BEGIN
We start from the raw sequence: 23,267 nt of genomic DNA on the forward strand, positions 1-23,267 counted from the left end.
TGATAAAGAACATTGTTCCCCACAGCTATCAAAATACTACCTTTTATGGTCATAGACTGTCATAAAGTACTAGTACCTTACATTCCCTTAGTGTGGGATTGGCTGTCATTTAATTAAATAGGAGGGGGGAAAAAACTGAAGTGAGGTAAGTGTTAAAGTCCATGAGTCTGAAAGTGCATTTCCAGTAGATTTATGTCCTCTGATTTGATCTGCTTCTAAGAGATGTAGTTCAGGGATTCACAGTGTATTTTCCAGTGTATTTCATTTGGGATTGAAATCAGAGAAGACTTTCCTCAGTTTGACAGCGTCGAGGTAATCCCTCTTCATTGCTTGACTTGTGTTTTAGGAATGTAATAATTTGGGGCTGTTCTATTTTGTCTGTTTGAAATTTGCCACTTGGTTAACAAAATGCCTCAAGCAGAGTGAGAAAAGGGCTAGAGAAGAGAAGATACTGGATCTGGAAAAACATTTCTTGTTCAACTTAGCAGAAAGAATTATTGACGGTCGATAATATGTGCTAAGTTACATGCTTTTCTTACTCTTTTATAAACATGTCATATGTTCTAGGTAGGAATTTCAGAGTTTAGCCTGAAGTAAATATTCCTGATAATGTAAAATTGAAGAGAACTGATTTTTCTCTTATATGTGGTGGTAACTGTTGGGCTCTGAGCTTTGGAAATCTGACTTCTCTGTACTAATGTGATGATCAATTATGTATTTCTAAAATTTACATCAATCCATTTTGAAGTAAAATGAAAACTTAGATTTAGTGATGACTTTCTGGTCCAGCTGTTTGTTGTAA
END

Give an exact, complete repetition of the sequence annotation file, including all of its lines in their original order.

We start from the raw sequence: 23,267 nt of genomic DNA on the forward strand, positions 1-23,267 counted from the left end.
TGATAAAGAACATTGTTCCCCACAGCTATCAAAATACTACCTTTTATGGTCATAGACTGTCATAAAGTACTAGTACCTTACATTCCCTTAGTGTGGGATTGGCTGTCATTTAATTAAATAGGAGGGGGGAAAAAACTGAAGTGAGGTAAGTGTTAAAGTCCATGAGTCTGAAAGTGCATTTCCAGTAGATTTATGTCCTCTGATTTGATCTGCTTCTAAGAGATGTAGTTCAGGGATTCACAGTGTATTTTCCAGTGTATTTCATTTGGGATTGAAATCAGAGAAGACTTTCCTCAGTTTGACAGCGTCGAGGTAATCCCTCTTCATTGCTTGACTTGTGTTTTAGGAATGTAATAATTTGGGGCTGTTCTATTTTGTCTGTTTGAAATTTGCCACTTGGTTAACAAAATGCCTCAAGCAGAGTGAGAAAAGGGCTAGAGAAGAGAAGATACTGGATCTGGAAAAACATTTCTTGTTCAACTTAGCAGAAAGAATTATTGACGGTCGATAATATGTGCTAAGTTACATGCTTTTCTTACTCTTTTATAAACATGTCATATGTTCTAGGTAGGAATTTCAGAGTTTAGCCTGAAGTAAATATTCCTGATAATGTAAAATTGAAGAGAACTGATTTTTCTCTTATATGTGGTGGTAACTGTTGGGCTCTGAGCTTTGGAAATCTGACTTCTCTGTACTAATGTGATGATCAATTATGTATTTCTAAAATTTACATCAATCCATTTTGAAGTAAAATGAAAACTTAGATTTAGTGATGACTTTCTGGTCCAGCTGTTTGTTGTAA